For those who can’t get enough of polls about the presidential election, Gallup has fired up its “daily tracking” survey that will follow the levels of support for President Obama and presumed GOP nominee Mitt Romney.
Enlarge Steven Senne/AP
Republican presidential candidate Mitt Romney on Monday in Boston.
— Romney’s support among registered voters at 47 percent.
— Obama’s support among registered voters at 45 percent.
Those figures are based on “five-day rolling averages … [of] interviews with 2,265 registered voters.” The margin of error on each result is estimated to be +/- 3 percentage points. So, Romney’s support could be as high as 50 percent or as low as 44 percent. Obama’s could be as high as 48 percent or as low as 42 percent.
Gallup doesn’t begin issuing reports about “likely voters” until closer to the November election — when, it believes, it can say with more confidence just who the “likely voters” are.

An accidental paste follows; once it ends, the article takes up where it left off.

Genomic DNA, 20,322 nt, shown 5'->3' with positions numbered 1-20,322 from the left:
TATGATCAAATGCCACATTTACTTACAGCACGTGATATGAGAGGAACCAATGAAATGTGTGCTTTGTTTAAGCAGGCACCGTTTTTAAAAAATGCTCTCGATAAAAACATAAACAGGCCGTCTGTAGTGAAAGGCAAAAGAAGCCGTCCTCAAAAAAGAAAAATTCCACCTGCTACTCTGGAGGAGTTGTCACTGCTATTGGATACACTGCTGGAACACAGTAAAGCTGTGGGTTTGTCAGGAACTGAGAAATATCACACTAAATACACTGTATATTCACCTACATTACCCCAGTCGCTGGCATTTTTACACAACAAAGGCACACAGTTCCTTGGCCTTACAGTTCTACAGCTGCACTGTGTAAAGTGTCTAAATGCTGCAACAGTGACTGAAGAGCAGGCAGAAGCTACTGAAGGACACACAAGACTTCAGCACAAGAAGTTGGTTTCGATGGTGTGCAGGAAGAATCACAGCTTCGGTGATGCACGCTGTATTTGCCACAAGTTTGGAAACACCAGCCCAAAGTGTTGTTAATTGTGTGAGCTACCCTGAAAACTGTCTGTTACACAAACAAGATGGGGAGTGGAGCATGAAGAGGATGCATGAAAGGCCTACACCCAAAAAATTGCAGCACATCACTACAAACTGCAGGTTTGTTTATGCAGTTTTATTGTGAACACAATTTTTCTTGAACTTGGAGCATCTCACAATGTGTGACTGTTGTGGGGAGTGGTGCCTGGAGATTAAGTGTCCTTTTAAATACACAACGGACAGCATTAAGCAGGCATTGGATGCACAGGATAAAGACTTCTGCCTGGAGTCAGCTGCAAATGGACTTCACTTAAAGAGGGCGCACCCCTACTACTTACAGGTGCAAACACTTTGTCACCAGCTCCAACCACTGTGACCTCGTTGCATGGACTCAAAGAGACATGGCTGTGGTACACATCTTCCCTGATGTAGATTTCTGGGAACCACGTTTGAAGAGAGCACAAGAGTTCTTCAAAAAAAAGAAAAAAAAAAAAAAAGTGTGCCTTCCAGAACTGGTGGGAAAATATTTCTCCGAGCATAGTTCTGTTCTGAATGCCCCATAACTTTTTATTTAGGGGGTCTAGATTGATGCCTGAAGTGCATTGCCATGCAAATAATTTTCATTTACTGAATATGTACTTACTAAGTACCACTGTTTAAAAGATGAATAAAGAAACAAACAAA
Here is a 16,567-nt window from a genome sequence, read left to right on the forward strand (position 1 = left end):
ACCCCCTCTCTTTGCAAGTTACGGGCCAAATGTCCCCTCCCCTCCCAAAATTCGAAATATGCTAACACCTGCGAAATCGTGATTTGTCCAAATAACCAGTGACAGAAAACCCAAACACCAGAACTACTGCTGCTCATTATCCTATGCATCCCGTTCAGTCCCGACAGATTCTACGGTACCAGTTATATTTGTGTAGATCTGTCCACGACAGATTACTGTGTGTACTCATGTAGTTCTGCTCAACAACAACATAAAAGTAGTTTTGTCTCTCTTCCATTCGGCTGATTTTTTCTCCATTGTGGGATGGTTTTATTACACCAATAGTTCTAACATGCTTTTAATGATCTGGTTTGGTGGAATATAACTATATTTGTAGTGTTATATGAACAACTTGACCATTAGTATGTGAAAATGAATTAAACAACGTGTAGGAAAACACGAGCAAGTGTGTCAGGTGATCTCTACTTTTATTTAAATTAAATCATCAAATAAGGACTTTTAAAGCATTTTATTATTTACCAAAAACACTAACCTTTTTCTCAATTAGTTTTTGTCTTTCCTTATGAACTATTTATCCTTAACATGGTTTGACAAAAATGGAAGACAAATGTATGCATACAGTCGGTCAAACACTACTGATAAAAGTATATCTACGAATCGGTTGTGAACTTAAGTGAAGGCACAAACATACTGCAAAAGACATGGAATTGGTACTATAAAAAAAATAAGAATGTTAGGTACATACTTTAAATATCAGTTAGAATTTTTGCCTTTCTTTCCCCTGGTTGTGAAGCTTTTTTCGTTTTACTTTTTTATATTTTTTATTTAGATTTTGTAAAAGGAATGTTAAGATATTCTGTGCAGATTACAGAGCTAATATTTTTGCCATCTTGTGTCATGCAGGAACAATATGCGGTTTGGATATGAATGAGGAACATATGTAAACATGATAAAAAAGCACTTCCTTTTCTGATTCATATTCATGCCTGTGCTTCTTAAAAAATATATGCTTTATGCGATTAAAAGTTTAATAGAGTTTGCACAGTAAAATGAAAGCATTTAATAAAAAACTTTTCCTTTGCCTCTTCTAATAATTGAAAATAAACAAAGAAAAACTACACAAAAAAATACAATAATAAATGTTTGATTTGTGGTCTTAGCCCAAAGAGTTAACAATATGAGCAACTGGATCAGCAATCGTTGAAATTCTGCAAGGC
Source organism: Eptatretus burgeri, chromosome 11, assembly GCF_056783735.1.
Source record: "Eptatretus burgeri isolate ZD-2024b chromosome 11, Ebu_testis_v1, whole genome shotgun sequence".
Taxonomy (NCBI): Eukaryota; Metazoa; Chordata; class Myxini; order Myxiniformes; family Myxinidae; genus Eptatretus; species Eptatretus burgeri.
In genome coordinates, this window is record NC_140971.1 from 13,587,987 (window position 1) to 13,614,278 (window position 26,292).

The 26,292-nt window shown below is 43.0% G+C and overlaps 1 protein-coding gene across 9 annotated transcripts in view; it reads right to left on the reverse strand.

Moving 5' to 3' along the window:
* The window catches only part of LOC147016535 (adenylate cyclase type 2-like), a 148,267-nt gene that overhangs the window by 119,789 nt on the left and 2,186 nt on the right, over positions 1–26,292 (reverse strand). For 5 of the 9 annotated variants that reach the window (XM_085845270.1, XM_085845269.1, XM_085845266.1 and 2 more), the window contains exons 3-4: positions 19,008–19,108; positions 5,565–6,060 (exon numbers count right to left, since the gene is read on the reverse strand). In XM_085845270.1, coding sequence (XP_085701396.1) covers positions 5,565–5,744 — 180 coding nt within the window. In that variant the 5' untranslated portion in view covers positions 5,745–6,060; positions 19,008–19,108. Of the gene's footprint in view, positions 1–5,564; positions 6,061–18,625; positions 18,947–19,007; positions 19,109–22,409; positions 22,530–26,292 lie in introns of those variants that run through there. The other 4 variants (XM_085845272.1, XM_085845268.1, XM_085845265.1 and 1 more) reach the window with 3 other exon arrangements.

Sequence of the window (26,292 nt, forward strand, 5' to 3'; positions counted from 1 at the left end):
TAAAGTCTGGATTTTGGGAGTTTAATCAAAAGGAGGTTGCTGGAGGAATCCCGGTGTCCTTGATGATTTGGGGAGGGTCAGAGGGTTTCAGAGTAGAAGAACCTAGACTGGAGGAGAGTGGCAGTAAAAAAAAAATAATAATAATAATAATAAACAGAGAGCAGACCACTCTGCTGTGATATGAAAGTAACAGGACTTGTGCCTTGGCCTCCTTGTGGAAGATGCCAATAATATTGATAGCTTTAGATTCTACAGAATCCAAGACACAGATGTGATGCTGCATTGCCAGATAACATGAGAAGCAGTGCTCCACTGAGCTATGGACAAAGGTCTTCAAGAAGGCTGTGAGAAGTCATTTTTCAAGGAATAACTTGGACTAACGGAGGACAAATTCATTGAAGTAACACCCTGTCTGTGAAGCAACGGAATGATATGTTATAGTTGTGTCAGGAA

Correction and Clarification at 6:30 p.m. ET, April 18: We should have said earlier that Gallup has “95 percent confidence” that the margin of error is +/- 3 percentage points, not that it has such confidence in the 47-45 figures. We’ve corrected the post above.
Pollsters from Gallup and other such organizations will tell you, however, that their experience tells them that the figures they publish — in this case, the 47-45 results — are as close to accurate representations of current public opinion as possible. Such figures are also, of course, only “snapshots” in time. They are not projections of what will happen months from now.